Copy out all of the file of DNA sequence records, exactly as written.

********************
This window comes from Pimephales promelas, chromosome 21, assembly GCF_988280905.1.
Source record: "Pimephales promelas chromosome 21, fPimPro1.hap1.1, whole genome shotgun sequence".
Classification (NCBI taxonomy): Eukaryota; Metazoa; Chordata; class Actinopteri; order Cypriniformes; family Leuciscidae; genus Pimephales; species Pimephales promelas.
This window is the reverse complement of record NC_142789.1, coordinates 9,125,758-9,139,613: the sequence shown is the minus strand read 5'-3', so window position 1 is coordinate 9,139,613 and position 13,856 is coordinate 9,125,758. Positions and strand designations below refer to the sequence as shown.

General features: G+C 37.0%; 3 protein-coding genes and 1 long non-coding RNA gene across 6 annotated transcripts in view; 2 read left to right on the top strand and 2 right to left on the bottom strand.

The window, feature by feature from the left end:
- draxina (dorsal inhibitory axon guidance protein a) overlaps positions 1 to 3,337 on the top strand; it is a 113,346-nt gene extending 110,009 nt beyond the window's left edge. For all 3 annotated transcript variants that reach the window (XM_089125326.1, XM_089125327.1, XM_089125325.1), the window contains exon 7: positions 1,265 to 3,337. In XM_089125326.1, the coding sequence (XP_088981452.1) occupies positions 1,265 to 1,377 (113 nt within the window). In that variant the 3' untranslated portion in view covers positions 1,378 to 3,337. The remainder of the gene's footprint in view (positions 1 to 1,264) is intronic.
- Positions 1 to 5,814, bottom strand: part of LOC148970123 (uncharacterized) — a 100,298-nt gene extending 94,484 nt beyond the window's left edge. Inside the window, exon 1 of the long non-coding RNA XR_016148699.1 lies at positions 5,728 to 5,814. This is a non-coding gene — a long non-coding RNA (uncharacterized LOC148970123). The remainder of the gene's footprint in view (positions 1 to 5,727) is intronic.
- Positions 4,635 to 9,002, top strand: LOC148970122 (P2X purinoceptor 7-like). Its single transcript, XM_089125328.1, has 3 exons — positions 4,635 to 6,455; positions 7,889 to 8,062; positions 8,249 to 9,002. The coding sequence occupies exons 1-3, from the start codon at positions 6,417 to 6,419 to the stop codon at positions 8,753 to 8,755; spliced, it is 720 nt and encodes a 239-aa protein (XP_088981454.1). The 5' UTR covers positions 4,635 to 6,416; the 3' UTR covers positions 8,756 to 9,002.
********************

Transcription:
This window comes from Pimephales promelas, chromosome 21, assembly GCF_988280905.1.
Source record: "Pimephales promelas chromosome 21, fPimPro1.hap1.1, whole genome shotgun sequence".
Classification (NCBI taxonomy): Eukaryota; Metazoa; Chordata; class Actinopteri; order Cypriniformes; family Leuciscidae; genus Pimephales; species Pimephales promelas.
This window is the reverse complement of record NC_142789.1, coordinates 9,125,758-9,139,613: the sequence shown is the minus strand read 5'-3', so window position 1 is coordinate 9,139,613 and position 13,856 is coordinate 9,125,758. Positions and strand designations below refer to the sequence as shown.

General features: G+C 37.0%; 3 protein-coding genes and 1 long non-coding RNA gene across 6 annotated transcripts in view; 2 read left to right on the top strand and 2 right to left on the bottom strand.

The window, feature by feature from the left end:
- draxina (dorsal inhibitory axon guidance protein a) overlaps positions 1 to 3,337 on the top strand; it is a 113,346-nt gene extending 110,009 nt beyond the window's left edge. For all 3 annotated transcript variants that reach the window (XM_089125326.1, XM_089125327.1, XM_089125325.1), the window contains exon 7: positions 1,265 to 3,337. In XM_089125326.1, the coding sequence (XP_088981452.1) occupies positions 1,265 to 1,377 (113 nt within the window). In that variant the 3' untranslated portion in view covers positions 1,378 to 3,337. The remainder of the gene's footprint in view (positions 1 to 1,264) is intronic.
- Positions 1 to 5,814, bottom strand: part of LOC148970123 (uncharacterized) — a 100,298-nt gene extending 94,484 nt beyond the window's left edge. Inside the window, exon 1 of the long non-coding RNA XR_016148699.1 lies at positions 5,728 to 5,814. This is a non-coding gene — a long non-coding RNA (uncharacterized LOC148970123). The remainder of the gene's footprint in view (positions 1 to 5,727) is intronic.
- Positions 4,635 to 9,002, top strand: LOC148970122 (P2X purinoceptor 7-like). Its single transcript, XM_089125328.1, has 3 exons — positions 4,635 to 6,455; positions 7,889 to 8,062; positions 8,249 to 9,002. The coding sequence occupies exons 1-3, from the start codon at positions 6,417 to 6,419 to the stop codon at positions 8,753 to 8,755; spliced, it is 720 nt and encodes a 239-aa protein (XP_088981454.1). The 5' UTR covers positions 4,635 to 6,416; the 3' UTR covers positions 8,756 to 9,002.